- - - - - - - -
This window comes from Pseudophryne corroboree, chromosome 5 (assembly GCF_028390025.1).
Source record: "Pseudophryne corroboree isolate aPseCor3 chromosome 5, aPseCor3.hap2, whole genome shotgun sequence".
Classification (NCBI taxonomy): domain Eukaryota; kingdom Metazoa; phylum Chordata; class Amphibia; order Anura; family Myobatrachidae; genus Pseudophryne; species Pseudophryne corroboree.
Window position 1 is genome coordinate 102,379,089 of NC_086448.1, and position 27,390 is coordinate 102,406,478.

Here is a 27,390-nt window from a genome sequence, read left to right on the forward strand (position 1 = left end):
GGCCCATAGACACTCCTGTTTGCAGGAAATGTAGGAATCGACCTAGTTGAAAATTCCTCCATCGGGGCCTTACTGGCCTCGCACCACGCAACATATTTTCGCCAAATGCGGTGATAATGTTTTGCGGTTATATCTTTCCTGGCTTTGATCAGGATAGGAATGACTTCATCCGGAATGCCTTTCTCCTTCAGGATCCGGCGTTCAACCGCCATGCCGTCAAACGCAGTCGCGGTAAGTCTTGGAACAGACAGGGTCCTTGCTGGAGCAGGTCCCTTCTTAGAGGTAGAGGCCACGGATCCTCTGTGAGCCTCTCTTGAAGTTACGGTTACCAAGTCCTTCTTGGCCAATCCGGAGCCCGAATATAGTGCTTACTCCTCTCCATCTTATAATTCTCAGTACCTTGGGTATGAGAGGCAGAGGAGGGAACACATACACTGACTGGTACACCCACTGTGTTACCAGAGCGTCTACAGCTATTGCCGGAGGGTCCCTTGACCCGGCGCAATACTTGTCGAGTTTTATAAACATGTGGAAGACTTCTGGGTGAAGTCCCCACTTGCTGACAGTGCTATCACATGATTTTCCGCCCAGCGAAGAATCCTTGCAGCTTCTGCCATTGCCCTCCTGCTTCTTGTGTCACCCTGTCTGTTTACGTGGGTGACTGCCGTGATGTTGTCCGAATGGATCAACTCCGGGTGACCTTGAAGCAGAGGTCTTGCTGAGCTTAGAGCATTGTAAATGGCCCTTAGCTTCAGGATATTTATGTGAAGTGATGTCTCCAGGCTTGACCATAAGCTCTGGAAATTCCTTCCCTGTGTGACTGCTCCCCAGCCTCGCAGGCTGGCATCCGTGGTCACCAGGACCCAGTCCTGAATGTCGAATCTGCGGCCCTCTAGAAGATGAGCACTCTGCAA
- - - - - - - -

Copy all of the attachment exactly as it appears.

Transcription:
This window comes from Pseudophryne corroboree, chromosome 5 (assembly GCF_028390025.1).
Source record: "Pseudophryne corroboree isolate aPseCor3 chromosome 5, aPseCor3.hap2, whole genome shotgun sequence".
Classification (NCBI taxonomy): domain Eukaryota; kingdom Metazoa; phylum Chordata; class Amphibia; order Anura; family Myobatrachidae; genus Pseudophryne; species Pseudophryne corroboree.
Window position 1 is genome coordinate 102,379,089 of NC_086448.1, and position 27,390 is coordinate 102,406,478.

Here is a 27,390-nt window from a genome sequence, read left to right on the forward strand (position 1 = left end):
GGCCCATAGACACTCCTGTTTGCAGGAAATGTAGGAATCGACCTAGTTGAAAATTCCTCCATCGGGGCCTTACTGGCCTCGCACCACGCAACATATTTTCGCCAAATGCGGTGATAATGTTTTGCGGTTATATCTTTCCTGGCTTTGATCAGGATAGGAATGACTTCATCCGGAATGCCTTTCTCCTTCAGGATCCGGCGTTCAACCGCCATGCCGTCAAACGCAGTCGCGGTAAGTCTTGGAACAGACAGGGTCCTTGCTGGAGCAGGTCCCTTCTTAGAGGTAGAGGCCACGGATCCTCTGTGAGCCTCTCTTGAAGTTACGGTTACCAAGTCCTTCTTGGCCAATCCGGAGCCCGAATATAGTGCTTACTCCTCTCCATCTTATAATTCTCAGTACCTTGGGTATGAGAGGCAGAGGAGGGAACACATACACTGACTGGTACACCCACTGTGTTACCAGAGCGTCTACAGCTATTGCCGGAGGGTCCCTTGACCCGGCGCAATACTTGTCGAGTTTTATAAACATGTGGAAGACTTCTGGGTGAAGTCCCCACTTGCTGACAGTGCTATCACATGATTTTCCGCCCAGCGAAGAATCCTTGCAGCTTCTGCCATTGCCCTCCTGCTTCTTGTGTCACCCTGTCTGTTTACGTGGGTGACTGCCGTGATGTTGTCCGAATGGATCAACTCCGGGTGACCTTGAAGCAGAGGTCTTGCTGAGCTTAGAGCATTGTAAATGGCCCTTAGCTTCAGGATATTTATGTGAAGTGATGTCTCCAGGCTTGACCATAAGCTCTGGAAATTCCTTCCCTGTGTGACTGCTCCCCAGCCTCGCAGGCTGGCATCCGTGGTCACCAGGACCCAGTCCTGAATGTCGAATCTGCGGCCCTCTAGAAGATGAGCACTCTGCAA